- Author must have had a dissertation proposal accepted by the institution or achieved the equivalent in their institution. The equivalent would typically include the formation of and motivation for a research question or topic, synthesis of prior research relevant to the research question, and a valid research design specifying data collection and analysis methods that are to be used in addressing the research question. A letter that confirms the student’s status with respect to their dissertation must be submitted by the student’s primary research supervisor; and
- Author Nominee must be a current member in good standing of ASIS&T.
- Because of the limits proposed by timing considerations, awards may be made for research underway.
- Prior winners of this award are not eligible.
Submissions will be judged on the following criteria:
- Potential significance of research to the field of information science (no attempt will be made to define “information science,” but the subjects should be consistent with topics usually published in the Journal of the Association for Information Science and Technology or presented at ASIS&T meetings) (20%);
- Validity of methodology and proposed methods of analysis (20%);
- Originality and creativity (20%);
- Clarity and completeness of the proposal (20%);
- Presentation of a convincing plan for completion in a reasonable amount of time (10%); and
- Evidence of a continuing interest in scholarship, such as, a previous publication record (10%).
Nominations must be submitted by 11:59 pm US Pacific Time on the deadline date.
Nominations must include:
- The research proposal which includes:
- A description of the research, including significance and methodology (10 pages or less, double-spaced Times New Roman 12-point font);
- A dissertation timeline;
- A budget not to exceed $1,500 along with the budget justification for items for which financial support is sought. These must be items for which no other support is available; examples of acceptable budget items are printing, computer time, fees to subjects, keypunching, statistical consulting, photography, artwork, typing, and professional travel.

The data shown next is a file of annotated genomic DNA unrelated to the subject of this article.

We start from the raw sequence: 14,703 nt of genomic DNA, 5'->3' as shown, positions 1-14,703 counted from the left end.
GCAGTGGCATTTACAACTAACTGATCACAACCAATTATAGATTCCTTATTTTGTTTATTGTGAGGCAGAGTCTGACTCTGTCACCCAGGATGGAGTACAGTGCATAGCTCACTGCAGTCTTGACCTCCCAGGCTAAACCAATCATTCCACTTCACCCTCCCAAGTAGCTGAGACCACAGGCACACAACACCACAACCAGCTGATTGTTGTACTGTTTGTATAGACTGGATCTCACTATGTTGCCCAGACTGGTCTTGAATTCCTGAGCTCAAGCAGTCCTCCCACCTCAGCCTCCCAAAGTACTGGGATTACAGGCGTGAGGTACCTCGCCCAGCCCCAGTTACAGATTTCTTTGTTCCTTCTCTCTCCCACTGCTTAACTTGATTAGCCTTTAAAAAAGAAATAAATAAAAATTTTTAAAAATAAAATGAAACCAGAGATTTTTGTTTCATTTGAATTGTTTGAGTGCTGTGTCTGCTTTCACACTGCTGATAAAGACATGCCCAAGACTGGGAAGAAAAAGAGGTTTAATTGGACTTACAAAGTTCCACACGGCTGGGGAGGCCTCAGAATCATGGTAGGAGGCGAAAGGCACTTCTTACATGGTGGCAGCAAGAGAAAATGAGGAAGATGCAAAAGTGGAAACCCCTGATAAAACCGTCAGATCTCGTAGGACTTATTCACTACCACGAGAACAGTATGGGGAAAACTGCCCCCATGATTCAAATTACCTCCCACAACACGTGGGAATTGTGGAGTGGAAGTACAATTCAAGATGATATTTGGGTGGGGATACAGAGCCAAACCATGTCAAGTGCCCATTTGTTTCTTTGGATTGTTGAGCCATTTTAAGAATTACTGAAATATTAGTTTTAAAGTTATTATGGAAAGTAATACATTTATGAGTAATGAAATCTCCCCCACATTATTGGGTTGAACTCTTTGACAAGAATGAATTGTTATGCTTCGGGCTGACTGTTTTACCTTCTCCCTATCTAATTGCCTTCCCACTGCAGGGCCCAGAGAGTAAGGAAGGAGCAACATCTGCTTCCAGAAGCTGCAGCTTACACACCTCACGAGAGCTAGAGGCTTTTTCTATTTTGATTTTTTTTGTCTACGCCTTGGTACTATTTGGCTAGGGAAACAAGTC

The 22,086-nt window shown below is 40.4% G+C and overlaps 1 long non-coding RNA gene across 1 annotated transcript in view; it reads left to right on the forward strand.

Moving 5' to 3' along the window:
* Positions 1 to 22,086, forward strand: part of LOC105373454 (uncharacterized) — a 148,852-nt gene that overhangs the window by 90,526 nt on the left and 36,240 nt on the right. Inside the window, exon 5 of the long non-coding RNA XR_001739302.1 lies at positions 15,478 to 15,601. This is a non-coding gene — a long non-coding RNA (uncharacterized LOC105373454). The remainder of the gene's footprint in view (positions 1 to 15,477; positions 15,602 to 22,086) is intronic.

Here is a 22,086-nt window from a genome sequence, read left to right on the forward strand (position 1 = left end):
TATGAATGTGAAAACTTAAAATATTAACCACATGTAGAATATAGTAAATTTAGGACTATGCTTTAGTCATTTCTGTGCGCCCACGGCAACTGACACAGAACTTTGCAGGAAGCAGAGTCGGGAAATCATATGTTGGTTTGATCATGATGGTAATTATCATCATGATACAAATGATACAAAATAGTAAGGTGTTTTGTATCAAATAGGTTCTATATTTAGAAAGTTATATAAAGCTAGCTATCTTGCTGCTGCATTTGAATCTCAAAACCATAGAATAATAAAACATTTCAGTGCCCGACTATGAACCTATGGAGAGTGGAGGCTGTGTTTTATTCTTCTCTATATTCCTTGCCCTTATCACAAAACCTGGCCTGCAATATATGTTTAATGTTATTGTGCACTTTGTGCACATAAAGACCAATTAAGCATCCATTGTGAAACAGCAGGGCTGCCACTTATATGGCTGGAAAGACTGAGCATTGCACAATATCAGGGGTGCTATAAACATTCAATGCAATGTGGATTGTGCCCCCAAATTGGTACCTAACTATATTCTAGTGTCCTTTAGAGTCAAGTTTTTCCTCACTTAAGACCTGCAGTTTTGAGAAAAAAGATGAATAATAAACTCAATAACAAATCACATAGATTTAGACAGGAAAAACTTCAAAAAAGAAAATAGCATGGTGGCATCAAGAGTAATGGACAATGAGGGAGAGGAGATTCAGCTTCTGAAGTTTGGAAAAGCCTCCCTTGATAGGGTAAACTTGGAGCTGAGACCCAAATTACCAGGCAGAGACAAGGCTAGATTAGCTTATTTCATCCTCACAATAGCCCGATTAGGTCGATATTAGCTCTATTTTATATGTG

- Information on other support for the dissertation, including scholarships, assistantships, and employment; and
- The name of the dissertation advisor endorsing the proposal.
- A cover letter from the dissertation advisor endorsing the proposal;
- An up-to-date curriculum vitae.
Award winners shall be selected by a jury composed of ASIS&T members.
- Each of the proposals shall be scored by the selection criteria on a five-point scale.
- If two proposals of equal merit are received, the scholarship shall be awarded on the basis of need. If two proposals judged to be of equally high merit are received from persons of equal apparent need, an effort should be made to break the tie. If this fails, the scholarship may be divided. In no case shall it be divided into more than two parts.
- In the event that the Jury does not receive any high-quality proposals, no award may be given that year.
Nature of the Award
The Doctoral Dissertation Proposal Scholarship is sponsored by Clarivate Analytics. It was established in 1981 and is administered by the ASIS&T Education and Professional Advancement Committee. The award consists of a scholarship of up to $1,500, a certificate, and up to $500 towards travel or other expenses to the award recipient, contingent upon the recipient’s attending the ASIS&T annual meeting in the year of the award.
Presentation of the Award
The award shall be presented at the Awards Ceremony held during the ASIS&T Annual Meeting.
- Jury Appointment: March 15
- Submission Deadline: March 31
- Selection Deadline: May 15
[Approved by Board: 10/31/91] [revised 5/95][revised 10/96][revised 2/97] [revised 11/97][revised 6/17][revised 11/17][revised 2/18]